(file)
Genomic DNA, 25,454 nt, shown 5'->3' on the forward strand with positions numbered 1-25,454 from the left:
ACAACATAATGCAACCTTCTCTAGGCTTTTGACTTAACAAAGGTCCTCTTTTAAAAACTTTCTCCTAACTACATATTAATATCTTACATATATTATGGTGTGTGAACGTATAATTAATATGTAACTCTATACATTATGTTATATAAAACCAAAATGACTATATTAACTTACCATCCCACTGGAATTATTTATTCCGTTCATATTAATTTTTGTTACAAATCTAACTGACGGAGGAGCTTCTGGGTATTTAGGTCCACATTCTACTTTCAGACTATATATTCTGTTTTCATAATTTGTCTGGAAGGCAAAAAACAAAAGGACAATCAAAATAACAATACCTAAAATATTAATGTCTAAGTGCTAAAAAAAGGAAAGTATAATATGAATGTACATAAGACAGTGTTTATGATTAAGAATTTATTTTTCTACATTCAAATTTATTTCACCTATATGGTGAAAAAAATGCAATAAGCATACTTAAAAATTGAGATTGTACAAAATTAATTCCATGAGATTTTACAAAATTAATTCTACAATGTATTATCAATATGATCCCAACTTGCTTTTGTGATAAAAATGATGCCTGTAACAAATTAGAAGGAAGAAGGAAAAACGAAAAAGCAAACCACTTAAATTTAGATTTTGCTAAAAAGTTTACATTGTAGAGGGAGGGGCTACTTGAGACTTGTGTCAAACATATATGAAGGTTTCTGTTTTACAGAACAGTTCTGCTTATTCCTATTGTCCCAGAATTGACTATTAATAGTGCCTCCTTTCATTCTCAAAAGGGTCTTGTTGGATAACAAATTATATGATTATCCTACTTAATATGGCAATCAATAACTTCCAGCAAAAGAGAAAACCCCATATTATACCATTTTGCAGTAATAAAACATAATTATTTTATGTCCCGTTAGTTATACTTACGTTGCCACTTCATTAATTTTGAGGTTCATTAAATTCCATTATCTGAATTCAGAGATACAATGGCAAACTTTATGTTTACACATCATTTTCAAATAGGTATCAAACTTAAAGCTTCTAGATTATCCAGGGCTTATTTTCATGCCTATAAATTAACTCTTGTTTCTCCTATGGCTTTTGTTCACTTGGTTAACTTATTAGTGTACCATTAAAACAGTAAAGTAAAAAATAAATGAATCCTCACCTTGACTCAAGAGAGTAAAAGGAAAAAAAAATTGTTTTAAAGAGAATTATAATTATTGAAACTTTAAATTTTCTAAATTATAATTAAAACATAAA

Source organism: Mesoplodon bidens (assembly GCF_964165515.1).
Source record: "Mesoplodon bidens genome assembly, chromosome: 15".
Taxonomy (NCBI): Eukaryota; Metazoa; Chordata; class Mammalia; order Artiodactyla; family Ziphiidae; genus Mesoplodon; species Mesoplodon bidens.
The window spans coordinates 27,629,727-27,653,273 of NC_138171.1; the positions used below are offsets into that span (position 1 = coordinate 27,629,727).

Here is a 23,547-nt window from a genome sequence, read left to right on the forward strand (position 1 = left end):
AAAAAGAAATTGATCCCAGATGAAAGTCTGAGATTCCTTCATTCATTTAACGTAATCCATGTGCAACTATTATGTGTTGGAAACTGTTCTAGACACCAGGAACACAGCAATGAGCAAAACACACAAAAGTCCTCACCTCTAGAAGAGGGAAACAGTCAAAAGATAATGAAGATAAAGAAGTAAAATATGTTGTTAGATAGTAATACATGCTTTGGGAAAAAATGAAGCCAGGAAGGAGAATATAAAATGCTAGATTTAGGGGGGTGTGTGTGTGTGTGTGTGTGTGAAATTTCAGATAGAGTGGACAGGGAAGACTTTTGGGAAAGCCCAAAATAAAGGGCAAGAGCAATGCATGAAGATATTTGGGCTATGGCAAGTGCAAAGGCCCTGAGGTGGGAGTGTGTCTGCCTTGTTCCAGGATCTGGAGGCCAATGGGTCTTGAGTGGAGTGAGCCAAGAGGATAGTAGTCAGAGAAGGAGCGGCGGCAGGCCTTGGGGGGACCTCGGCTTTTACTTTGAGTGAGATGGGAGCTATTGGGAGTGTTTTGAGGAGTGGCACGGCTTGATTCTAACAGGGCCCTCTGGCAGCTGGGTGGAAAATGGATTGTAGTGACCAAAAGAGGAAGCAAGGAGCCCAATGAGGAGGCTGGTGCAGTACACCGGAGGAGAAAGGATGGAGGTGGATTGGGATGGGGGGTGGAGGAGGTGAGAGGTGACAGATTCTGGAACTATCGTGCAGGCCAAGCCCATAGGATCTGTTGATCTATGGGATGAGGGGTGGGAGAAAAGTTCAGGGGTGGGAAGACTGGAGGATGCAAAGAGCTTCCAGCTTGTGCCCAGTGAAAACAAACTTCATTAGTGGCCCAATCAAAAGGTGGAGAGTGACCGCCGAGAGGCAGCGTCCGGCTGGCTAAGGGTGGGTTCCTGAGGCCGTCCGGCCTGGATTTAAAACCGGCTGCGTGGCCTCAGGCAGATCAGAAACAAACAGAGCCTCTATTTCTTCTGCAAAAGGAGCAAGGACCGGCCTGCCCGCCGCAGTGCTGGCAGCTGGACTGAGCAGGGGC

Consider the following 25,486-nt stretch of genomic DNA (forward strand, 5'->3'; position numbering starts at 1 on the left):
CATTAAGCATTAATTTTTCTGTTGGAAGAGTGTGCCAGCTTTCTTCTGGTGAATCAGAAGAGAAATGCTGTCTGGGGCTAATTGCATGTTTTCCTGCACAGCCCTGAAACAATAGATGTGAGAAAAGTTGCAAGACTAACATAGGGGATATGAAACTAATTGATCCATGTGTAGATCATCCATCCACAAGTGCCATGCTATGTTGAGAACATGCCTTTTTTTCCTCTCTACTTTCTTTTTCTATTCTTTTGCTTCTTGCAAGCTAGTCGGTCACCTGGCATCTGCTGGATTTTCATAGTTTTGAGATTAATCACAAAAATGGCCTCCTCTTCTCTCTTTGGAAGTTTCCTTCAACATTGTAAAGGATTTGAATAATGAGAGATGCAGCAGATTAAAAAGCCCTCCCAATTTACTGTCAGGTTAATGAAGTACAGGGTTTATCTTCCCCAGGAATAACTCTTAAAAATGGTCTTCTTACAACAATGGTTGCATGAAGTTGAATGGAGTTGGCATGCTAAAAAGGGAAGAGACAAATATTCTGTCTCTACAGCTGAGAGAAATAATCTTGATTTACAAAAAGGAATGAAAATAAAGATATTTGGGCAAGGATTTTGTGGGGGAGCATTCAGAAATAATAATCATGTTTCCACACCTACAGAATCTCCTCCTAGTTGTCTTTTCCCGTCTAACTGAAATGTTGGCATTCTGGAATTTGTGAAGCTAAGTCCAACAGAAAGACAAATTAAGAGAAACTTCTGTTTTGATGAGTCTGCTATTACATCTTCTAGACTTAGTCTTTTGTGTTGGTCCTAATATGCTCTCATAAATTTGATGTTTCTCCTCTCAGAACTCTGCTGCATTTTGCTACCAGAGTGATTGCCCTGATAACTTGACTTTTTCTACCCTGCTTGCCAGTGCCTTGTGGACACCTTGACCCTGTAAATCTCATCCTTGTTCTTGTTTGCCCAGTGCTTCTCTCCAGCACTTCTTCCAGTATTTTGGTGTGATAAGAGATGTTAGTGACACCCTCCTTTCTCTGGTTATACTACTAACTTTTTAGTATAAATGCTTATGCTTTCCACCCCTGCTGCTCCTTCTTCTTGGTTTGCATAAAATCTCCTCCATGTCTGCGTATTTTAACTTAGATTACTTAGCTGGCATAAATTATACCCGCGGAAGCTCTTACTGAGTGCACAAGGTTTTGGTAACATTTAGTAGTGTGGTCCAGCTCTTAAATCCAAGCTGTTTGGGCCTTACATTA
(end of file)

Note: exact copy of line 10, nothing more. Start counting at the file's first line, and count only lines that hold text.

CATTAAGCATTAATTTTTCTGTTGGAAGAGTGTGCCAGCTTTCTTCTGGTGAATCAGAAGAGAAATGCTGTCTGGGGCTAATTGCATGTTTTCCTGCACAGCCCTGAAACAATAGATGTGAGAAAAGTTGCAAGACTAACATAGGGGATATGAAACTAATTGATCCATGTGTAGATCATCCATCCACAAGTGCCATGCTATGTTGAGAACATGCCTTTTTTTCCTCTCTACTTTCTTTTTCTATTCTTTTGCTTCTTGCAAGCTAGTCGGTCACCTGGCATCTGCTGGATTTTCATAGTTTTGAGATTAATCACAAAAATGGCCTCCTCTTCTCTCTTTGGAAGTTTCCTTCAACATTGTAAAGGATTTGAATAATGAGAGATGCAGCAGATTAAAAAGCCCTCCCAATTTACTGTCAGGTTAATGAAGTACAGGGTTTATCTTCCCCAGGAATAACTCTTAAAAATGGTCTTCTTACAACAATGGTTGCATGAAGTTGAATGGAGTTGGCATGCTAAAAAGGGAAGAGACAAATATTCTGTCTCTACAGCTGAGAGAAATAATCTTGATTTACAAAAAGGAATGAAAATAAAGATATTTGGGCAAGGATTTTGTGGGGGAGCATTCAGAAATAATAATCATGTTTCCACACCTACAGAATCTCCTCCTAGTTGTCTTTTCCCGTCTAACTGAAATGTTGGCATTCTGGAATTTGTGAAGCTAAGTCCAACAGAAAGACAAATTAAGAGAAACTTCTGTTTTGATGAGTCTGCTATTACATCTTCTAGACTTAGTCTTTTGTGTTGGTCCTAATATGCTCTCATAAATTTGATGTTTCTCCTCTCAGAACTCTGCTGCATTTTGCTACCAGAGTGATTGCCCTGATAACTTGACTTTTTCTACCCTGCTTGCCAGTGCCTTGTGGACACCTTGACCCTGTAAATCTCATCCTTGTTCTTGTTTGCCCAGTGCTTCTCTCCAGCACTTCTTCCAGTATTTTGGTGTGATAAGAGATGTTAGTGACACCCTCCTTTCTCTGGTTATACTACTAACTTTTTAGTATAAATGCTTATGCTTTCCACCCCTGCTGCTCCTTCTTCTTGGTTTGCATAAAATCTCCTCCATGTCTGCGTATTTTAACTTAGATTACTTAGCTGGCATAAATTATACCCGCGGAAGCTCTTACTGAGTGCACAAGGTTTTGGTAACATTTAGTAGTGTGGTCCAGCTCTTAAATCCAAGCTGTTTGGGCCTTACATTA